No hijacking of the London souvenir market: the first appeal decision of an Appointed Person in a UK designs case

The new appeal regime for designs was introduced by the Intellectual Property Act 2014. It provides an alternative to the route of appealing to the High Court in heavier and more complex cases and was intended to mirror the longstanding appeal system to an Appointed Person in trade mark cases.

The appeal concerned requests to invalidate two UK registered designs Nos. 4019752 (‘752) and 4019267 (‘267) on the ground that they lacked novelty or individual character as required under the Registered Designs Act 1949, as amended. The two designs (reproduced below) each consist of a garment with a modified version of the Union Jack flag displayed across the chest.

Registered design ‘752

Registered design ‘267

The main contention was that similar designs had been sold on the London souvenir market for many years prior to the application dates for these designs, both in 2011, and therefore the designs were invalid.

At first instance, after wading through a large amount of evidence, the hearing officer relied on two pieces which, on the balance of probabilities, had been made available to the public prior to the ‘752 and ‘267 designs. This evidence (known as ‘prior art’) comprised: (i) a photograph published on Facebook in 2010 and (ii) two witness statements, which said that garments bearing a Union flag design depicted in the witness statements had been on the market from 2005 or 2006 (both of these pieces of prior art are reproduced below). The hearing officer went on to compare the two registered designs with the two pieces of prior art and found that the registered designs were invalid for lack of individual character.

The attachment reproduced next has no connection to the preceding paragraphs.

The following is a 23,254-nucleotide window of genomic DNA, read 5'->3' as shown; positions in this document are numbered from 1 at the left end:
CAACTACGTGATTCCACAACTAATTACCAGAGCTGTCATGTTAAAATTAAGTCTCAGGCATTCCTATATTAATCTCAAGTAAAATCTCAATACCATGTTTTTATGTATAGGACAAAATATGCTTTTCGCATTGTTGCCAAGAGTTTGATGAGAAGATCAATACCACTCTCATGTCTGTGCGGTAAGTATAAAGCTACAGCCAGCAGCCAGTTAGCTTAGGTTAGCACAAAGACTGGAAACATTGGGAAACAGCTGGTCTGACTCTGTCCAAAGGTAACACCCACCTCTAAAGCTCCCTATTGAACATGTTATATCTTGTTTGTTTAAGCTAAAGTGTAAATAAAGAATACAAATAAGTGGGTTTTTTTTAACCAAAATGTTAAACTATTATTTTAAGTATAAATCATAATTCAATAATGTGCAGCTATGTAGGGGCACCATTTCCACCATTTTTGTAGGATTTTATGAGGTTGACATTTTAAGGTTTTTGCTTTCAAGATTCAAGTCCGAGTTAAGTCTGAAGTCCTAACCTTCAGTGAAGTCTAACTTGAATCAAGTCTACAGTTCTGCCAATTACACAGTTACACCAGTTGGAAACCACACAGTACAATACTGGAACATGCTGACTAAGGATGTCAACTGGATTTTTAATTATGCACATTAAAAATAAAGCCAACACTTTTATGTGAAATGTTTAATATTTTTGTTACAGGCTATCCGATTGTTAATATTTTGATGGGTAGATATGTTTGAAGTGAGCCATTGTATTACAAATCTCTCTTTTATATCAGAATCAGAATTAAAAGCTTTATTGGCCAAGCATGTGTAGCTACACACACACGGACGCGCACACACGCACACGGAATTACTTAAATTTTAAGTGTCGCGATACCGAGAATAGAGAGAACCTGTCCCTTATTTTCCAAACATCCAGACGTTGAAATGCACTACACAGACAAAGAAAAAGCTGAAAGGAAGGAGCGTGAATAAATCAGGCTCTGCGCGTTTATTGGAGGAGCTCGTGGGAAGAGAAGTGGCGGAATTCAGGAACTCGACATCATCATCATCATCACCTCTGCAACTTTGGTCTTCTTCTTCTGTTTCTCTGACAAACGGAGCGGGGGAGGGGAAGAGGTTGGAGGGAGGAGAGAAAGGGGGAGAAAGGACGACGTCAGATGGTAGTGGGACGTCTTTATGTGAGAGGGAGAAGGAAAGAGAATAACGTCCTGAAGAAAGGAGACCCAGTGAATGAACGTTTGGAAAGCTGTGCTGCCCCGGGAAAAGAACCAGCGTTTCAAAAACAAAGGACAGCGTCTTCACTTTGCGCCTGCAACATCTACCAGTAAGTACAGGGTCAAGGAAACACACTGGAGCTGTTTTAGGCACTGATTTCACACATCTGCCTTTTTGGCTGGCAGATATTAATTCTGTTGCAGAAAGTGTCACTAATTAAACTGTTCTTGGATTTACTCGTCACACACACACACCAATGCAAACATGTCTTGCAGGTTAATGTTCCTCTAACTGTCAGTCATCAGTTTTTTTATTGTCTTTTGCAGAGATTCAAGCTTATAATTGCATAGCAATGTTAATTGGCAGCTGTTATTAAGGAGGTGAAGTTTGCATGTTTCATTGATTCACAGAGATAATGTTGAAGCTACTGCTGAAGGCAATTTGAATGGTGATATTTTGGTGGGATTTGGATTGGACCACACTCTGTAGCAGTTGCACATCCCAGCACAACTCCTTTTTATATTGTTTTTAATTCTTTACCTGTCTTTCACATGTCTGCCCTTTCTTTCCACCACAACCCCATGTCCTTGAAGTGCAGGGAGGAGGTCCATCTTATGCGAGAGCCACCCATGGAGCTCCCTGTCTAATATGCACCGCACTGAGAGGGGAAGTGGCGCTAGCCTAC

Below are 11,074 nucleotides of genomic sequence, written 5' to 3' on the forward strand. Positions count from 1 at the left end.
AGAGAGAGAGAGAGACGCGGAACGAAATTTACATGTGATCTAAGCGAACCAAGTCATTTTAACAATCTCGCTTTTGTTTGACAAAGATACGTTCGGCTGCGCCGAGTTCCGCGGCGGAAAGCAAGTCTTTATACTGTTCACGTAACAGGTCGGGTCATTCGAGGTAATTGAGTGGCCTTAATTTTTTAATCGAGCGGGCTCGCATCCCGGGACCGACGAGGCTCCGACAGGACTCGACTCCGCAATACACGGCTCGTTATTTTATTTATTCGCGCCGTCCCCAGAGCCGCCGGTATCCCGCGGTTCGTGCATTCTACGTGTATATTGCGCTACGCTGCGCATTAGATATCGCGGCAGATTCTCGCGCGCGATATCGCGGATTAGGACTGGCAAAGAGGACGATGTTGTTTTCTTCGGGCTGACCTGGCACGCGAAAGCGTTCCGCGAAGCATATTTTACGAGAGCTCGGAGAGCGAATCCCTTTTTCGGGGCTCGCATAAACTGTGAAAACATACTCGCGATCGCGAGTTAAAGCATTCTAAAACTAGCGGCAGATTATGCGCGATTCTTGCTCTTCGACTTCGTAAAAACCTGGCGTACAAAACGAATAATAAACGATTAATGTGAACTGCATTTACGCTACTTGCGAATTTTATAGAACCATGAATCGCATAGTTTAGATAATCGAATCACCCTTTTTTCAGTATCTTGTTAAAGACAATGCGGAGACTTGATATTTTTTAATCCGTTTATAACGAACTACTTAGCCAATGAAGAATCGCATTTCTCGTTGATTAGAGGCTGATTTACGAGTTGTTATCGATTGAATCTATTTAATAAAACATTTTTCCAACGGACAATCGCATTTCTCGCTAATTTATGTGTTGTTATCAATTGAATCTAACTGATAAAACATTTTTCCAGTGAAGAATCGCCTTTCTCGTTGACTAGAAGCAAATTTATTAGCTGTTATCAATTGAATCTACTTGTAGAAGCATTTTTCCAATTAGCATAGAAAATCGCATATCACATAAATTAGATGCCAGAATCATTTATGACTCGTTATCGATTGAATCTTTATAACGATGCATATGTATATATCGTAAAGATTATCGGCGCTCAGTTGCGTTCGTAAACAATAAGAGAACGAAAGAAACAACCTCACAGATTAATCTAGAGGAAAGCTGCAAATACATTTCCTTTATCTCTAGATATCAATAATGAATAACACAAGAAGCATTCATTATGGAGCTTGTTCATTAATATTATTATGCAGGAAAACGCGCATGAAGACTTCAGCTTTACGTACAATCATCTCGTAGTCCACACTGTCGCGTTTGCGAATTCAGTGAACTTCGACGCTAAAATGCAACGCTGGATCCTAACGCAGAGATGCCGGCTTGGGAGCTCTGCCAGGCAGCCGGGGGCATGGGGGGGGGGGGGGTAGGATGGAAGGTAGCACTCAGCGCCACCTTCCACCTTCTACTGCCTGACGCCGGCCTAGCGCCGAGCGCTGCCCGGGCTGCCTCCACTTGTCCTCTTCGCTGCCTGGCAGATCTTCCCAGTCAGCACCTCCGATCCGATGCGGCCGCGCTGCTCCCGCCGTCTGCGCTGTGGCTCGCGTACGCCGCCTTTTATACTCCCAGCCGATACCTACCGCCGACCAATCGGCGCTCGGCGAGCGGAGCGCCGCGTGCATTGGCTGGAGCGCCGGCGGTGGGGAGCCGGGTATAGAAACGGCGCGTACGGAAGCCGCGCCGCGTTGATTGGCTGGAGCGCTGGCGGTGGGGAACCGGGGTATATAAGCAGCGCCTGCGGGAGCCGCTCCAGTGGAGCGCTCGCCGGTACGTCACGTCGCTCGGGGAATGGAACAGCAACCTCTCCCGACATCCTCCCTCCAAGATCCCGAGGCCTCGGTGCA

(i) Photograph published on Facebook in 2010


(ii) the garment shown in the two witness statements

The decision was subsequently appealed to the Appointed Person by the proprietor of the designs. In the appeal proceedings, the proprietor challenged the hearing officer’s finding in relation to the prior art. The Appointed Person rejected this challenge and upheld the hearing officer’s findings that the Facebook photograph and the garments in the two witness statements formed part of the prior art as against the registered designs.

However, the Appointed Person found that the comparison carried out by the hearing officer was flawed: she had incorrectly characterised the features of the registered designs.  The Appointed Person therefore carried out his own comparison de novo and came to the same conclusion: both the ‘752 and ‘267 designs lacked individual character in the light of the prior art described above.

Comment: This case also considered the nature of design applications, particularly where a single application is submitted seeking registration of multiple designs.  Such an application has clear advantages of administrative convenience and reduced costs as compared to filing a series of applications for one design each.  In a multiple designs application, each design is and remains legally and completely independent of the other designs.  In assessing the scope of protection afforded by a design registration, it may be necessary to interpret the representation in order to decide what features form part of the design as registered.  It is therefore advisable to make any design registration appropriately clear, e.g., whether the design consists only of the shape of a product or consists also of features of surface appearance.